Getting a Puppy


So, you have decided that a German Shepherd is the dog for you


A good choice. You will have a life long friend and companion that will protect you and your family. In return, you will have a responsibility to feed and provide warm shelter for your dog

. (and don’t forget local council registration).

You will have to make sure your fencing is adequate to stop your dog from roaming

If every thing is OK - it’s off to see some puppies.

Before you visit any litters, try to have some idea what you want to do with your dog. Not just for the next 6 to 12 months, but more for your dog’s entire life as this will affect the choices you have to make.

Do you want a male (dog) or a female (bitch)?

Do you want to try showing, obedience, agility or tracking?

Do you want to breed a litter yourself later on?

Even if you are not contemplating any competitive work with your dog, some training will be needed to integrate your puppy into your household and this is covered in the domestic pets class at club.


The following guidelines are designed to help the person who wants to buy a puppy for breeding purposes. However, all puppy buyers whether taking pick of the litter for showing, or the best puppy for obedience training or buying the last puppy left, will have the benefit of knowing that all puppies in the litter are bred and raised under the same conditions. That is: The parents are hip scored, the puppies are tattooed, fully vaccinated, wormed, registered etc. and if you are interested in breeding later on, the support for this is already in place.



A very handsome 7 week old black and gold long coat male puppy


A sweet black and gold normal coat female puppy from the same litter


A very pretty sable coloured female puppy

One of the most important aspects of the German Shepherd dog is the TEMPERAMENT.

You should have contact with the mother of the puppies when you visit the litter. Some bitches can get a little possessive with their babies and you may have to see her away from her pups. Other bitches are happy for people to visit and take time out while you keep her babies amused.

The puppies father will probably be owned by someone else and could even be in the North Island or Australia as is sometimes the case. However, if he is a popular stud dog, there will be quite a few of his puppies around and going to one or two shows will give you an indication of what the father’s temperament is like and that of his offspring.

Stud dog owners are more than happy to talk to you about their dog and for you to view the dog.

But do take note of all the usual advice: that puppies shouldn’t be shy or nervous, they should be outgoing and playful.

Also take note of the breeders other dogs, how they behave and react.

There could be other offspring from previous litters for you to look at and this gives you a good indication of what the mother can produce.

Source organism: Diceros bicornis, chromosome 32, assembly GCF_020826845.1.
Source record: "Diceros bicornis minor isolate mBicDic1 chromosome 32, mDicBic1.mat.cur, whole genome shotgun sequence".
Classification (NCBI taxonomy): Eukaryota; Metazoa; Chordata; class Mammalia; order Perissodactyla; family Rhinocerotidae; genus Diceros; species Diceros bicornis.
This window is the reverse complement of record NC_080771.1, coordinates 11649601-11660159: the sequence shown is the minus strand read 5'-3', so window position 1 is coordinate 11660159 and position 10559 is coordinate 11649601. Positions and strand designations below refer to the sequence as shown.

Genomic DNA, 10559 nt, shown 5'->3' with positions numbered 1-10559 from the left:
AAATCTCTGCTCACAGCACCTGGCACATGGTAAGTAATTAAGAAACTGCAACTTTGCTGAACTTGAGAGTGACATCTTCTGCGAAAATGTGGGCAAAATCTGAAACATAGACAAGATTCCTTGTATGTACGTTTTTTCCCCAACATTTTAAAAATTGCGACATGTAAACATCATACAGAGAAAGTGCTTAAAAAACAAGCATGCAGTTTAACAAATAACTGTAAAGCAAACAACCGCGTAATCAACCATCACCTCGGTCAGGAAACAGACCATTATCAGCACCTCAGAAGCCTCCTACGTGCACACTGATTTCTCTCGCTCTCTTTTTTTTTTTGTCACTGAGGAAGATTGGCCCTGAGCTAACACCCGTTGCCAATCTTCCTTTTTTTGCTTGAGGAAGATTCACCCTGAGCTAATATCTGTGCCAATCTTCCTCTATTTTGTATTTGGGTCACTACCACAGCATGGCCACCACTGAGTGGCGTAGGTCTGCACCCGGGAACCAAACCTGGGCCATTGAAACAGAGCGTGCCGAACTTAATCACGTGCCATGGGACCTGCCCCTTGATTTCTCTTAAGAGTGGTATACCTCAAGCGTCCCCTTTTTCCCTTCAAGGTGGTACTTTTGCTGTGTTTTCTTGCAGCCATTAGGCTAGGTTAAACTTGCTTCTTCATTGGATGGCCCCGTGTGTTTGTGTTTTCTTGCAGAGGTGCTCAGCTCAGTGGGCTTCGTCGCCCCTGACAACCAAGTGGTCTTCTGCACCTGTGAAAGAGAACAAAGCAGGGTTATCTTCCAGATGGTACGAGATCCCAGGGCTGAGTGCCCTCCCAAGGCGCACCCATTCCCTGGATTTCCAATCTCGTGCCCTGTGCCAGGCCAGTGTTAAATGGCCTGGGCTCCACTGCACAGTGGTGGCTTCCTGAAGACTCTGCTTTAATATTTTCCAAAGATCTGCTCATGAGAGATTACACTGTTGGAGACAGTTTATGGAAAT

HIP X-RAYING (and elbow x-raying):

Ask if both parents have been hip x-rayed (and most breeders now elbow x-ray).

There are several different scoring systems available to breeders in New Zealand but most subscribe to the Australian “A” stamp system. This gives the animal a pass or fail according to how good/bad the hips are. The German Shepherd Dog is prone to hip displaysia and by responsible breeders hip x-raying and only using stock with good hips, the incidence of hip displaysia has been reduced.



Breeders tattoo their puppies and register the number with the German Shepherd Dog Advisory Council. The puppies tattoo number is unique and is used to identify the puppy when:

1) The puppy is old enough to have a hip x-ray and the tattoo number is etched onto the plate to ensure the correct plate is submitted for the correct animal.

2) Identifies the dog if you wish to participate in any German Shepherd Dog Advisory Council activity e.g. breed survey.

3) Identifies your dog if he is lost and is taken in by the pound. The Council contacts the local GSDAC delegate and they can track the puppy through the breeder.



Will the puppy be registered (with the New Zealand Kennel Club)?

If you want to show your puppy or breed later on, enter obedience, agility or trials, you will need to have your puppy registered.

The breeder will normally register every puppy in the litter unless there is a valid reason not to. All puppies are given a “kennel name” and this will be transferred into your name after you have purchased the puppy.

A set of pedigree papers should also be supplied along with feeding and exercise charts, vaccination certificates and worming timetable and any other information the breeder feels is necessary.

It is the breeders responsibility and cost to transfer the puppy’s ownership into your name.

Breeders cannot charge extra for pedigree papers but can charge different prices for an unregistered and registered puppy.



Both black and gold and sable coat colour is acceptable and this is a personal preference.



The standard short coat is the only one that can be breed shown. Long coats can be entered into obedience, agility and trials competitions.



The breeder will help with picking a puppy if you are interested in showing.


And after considering all the above, you will then probably go home with the puppy that has chosen YOU and you had no say in the matter.



Club Address: South Island German Shepherd League P.O. Box 2133 Christchurch
Club Captain's Cell: 022 140 6142